Rohingya Muslim refugees in New Delhi, India, fear dying of hunger due to lack of support from the government and aid agencies during India’s three-week enforced lockdown. As the coronavirus rapidly spreads around the world, many of India’s poorer communities and refugees are being left to fend for themselves while living in dire conditions.
Ali Johar, 25, an educational coordinator at Rohingya Human Rights Initiative (RHRI), has been doing his best to try to support his local community at the Kulindi Kunj settlement for refugees in Delhi. The settlement currently holds approximately 226 Rohingya refugees, but there are thousands more in neighboring settlements and across the city.
Johar came to Delhi as a Rohingya refugee himself, after fleeing persecution from Myanmar’s crackdown on Muslim minorities in 2012. Now he fears widespread deaths will occur that are not only confined to the virus.
“Our people will die of hunger before they are killed by the coronavirus if we don’t get enough help. This is what all our Rohingya brothers and sisters feel. Last week I visited a neighboring settlement in Delhi and 37 people were found to have symptoms of fever and a cough. As the regular hospitals are closed they are all left at risk without any support. India has been under lockdown since March 25 until April 15, 2020 but we cannot wait until then. Our people are being left to die as nobody seems to care for us. Why won’t anyone speak up? We have families too who are in need of help. Who do we turn to for support? ” said Johar.
RHRI, a small charitable organization, has tried their best to garner funds for basic food and distribution of soap for sanitization purposes but Johar told The Diplomat, “Despite our efforts we could not even help 2 percent of our people. We are still desperately trying to raise awareness of the critical situation that we are in and are in dire need of support. The many families in the camp are relying on us to do something as we are getting no help from the government.”
The United Nations High Commissioner for Refugees (UNHCR) estimates that there are currently 17,500 Rohingyas registered as refugees in India. However, the real figure could be higher, with Indian media putting the figure at about 40,000.
The Rohingya Human Rights Initiative gave The Diplomat exclusive access to a document showing the details of Rohingya refugees in the Madanpur Kadar area of the settlement who are displaying symptoms of coronavirus. Nothing has been done to help them. The document outlines the need for social distancing, which is currently impossible given the close proximity of tents. It states how the community has requested hand sanitizer, soap, and masks but such goods have not been distributed to all the families yet.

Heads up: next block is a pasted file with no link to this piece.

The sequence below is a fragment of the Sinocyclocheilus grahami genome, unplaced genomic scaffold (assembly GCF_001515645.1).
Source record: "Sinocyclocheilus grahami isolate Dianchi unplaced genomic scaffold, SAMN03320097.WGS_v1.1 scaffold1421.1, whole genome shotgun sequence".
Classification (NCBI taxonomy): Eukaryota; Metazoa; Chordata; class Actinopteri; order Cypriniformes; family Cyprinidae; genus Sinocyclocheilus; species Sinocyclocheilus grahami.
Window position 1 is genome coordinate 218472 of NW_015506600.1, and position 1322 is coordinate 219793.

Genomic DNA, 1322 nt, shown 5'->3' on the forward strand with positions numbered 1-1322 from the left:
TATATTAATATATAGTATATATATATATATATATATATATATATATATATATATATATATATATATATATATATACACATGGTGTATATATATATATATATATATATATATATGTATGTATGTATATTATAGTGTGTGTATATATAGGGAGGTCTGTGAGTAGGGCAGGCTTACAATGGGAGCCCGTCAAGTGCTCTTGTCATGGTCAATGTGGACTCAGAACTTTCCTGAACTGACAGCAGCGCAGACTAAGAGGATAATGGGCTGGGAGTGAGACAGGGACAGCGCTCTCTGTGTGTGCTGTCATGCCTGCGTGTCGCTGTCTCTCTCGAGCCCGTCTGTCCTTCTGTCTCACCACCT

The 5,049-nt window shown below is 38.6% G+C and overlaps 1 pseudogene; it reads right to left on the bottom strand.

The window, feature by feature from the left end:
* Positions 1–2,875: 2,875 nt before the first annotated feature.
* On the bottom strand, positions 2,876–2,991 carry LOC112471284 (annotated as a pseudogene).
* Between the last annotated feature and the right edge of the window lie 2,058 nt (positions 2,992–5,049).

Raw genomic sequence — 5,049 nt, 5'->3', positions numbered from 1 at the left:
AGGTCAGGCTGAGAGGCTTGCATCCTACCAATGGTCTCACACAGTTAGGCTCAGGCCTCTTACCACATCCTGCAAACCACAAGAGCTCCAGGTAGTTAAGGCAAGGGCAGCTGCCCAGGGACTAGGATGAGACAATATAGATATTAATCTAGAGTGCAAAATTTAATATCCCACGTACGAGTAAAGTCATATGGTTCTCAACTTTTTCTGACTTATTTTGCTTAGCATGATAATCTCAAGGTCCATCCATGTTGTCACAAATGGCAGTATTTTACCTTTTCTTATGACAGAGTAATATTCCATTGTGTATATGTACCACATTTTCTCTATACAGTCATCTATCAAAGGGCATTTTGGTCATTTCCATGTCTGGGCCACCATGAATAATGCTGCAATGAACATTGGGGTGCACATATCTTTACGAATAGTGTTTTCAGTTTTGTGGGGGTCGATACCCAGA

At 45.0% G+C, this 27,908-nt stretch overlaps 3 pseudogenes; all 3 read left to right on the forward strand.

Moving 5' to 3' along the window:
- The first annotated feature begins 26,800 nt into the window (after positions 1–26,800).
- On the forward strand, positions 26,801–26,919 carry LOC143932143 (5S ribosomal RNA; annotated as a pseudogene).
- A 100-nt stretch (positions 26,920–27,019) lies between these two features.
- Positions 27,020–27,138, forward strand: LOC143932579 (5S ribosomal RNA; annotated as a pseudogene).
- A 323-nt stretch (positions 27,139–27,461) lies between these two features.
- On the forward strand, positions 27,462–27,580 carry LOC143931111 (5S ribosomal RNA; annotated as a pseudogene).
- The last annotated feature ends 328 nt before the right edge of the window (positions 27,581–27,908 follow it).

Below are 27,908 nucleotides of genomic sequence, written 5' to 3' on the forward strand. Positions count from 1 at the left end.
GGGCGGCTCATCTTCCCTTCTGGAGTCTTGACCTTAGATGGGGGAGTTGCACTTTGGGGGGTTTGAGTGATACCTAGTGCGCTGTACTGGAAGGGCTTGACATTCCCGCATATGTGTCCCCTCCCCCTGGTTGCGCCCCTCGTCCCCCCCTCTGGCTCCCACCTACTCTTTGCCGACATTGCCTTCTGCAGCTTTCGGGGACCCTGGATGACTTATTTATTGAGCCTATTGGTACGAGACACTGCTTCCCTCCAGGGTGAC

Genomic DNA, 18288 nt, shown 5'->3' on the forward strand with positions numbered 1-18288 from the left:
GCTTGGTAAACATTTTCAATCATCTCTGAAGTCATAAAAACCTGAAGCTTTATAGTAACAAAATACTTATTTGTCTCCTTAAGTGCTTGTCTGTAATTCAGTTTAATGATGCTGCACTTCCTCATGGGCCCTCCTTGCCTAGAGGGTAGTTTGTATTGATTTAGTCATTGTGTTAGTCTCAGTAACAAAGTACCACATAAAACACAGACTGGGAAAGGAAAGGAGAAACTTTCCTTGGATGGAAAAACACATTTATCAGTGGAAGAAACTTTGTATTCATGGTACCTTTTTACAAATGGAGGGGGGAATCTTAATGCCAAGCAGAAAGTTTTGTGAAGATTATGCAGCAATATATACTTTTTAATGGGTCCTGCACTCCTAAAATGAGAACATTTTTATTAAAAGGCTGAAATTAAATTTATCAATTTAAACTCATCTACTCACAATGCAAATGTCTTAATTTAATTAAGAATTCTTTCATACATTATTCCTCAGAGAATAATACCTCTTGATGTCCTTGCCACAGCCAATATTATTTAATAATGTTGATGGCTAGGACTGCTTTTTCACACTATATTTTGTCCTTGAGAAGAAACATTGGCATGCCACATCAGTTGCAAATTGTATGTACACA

More alarmingly, the document also reveals the Indian government’s lack of arrangements for clean drinking water for Rohingya refugees, stating that water has not been coming to the settlement since December 2019. Due to the lockdown in the area, Rohingya refugees are compelled to drink water from a bore well, heightening fears of them getting sick from disease and the virus.
Mohamed Ilyas, 30, from the Kajuri Khaas refugee settlement in Delhi told The Diplomat that “Indian people are being helped by the government but we feel the UNHCR is doing nothing for the refugees, although they have a responsibility to help us. The Indian government should be looking into us but they are not.”
India’s Hindu nationalist government views Muslim-majority Rohingyas as “illegal immigrants” and frames them as being a security threat. The government has also pledged to deport them back to Myanmar, where they face persecution. Despite the fact that India’s Prime Minister Narendra Modi released a statement of regret asking for forgiveness from the poorer communities in India, little has been done to support them.
Father of three Rashid Khan, 36, told The Diplomat, “Nobody seems to feel our pain and suffering so we need to think of ourselves. In this situation we are all vulnerable to the virus. I request the world to help us, we need food items for our community or we could die. Please tell the world to stand up our rights.”
Video footage sent to The Diplomat shows the living conditions in the camps and a message from a Rohingya refugee, Abul Foyaz, who said, “Peace be upon you, because of the coronavirus lockdown we cannot go out for our daily laboring work. Now we are afraid we have to die of hunger before the virus kills us. We appeal to the international community and leaders to help us in this critical situation.”
Sabber Irfan, 25, of the Rohingya Human Rights Initiative told The Diplomat, “I think at this time we need to focus on praying to God — this is the only thing we have. I request all my brothers and sisters around the world to think of us. I don’t even have food to cook or any gas. I don’t know how many people are suffering in the camps but already they are showing symptoms.
“I know people are troubled by the lockdown but think about it: you have the safety of a home and we don’t. We are living in an open space in tents without our basic rights. It is something the world needs to reflect on.”
Tasnim Nazeer is an award-winning journalist and author who has written for a variety of print and online publications including The Guardian, Al Jazeera English, CNN, HuffPost UK and many more.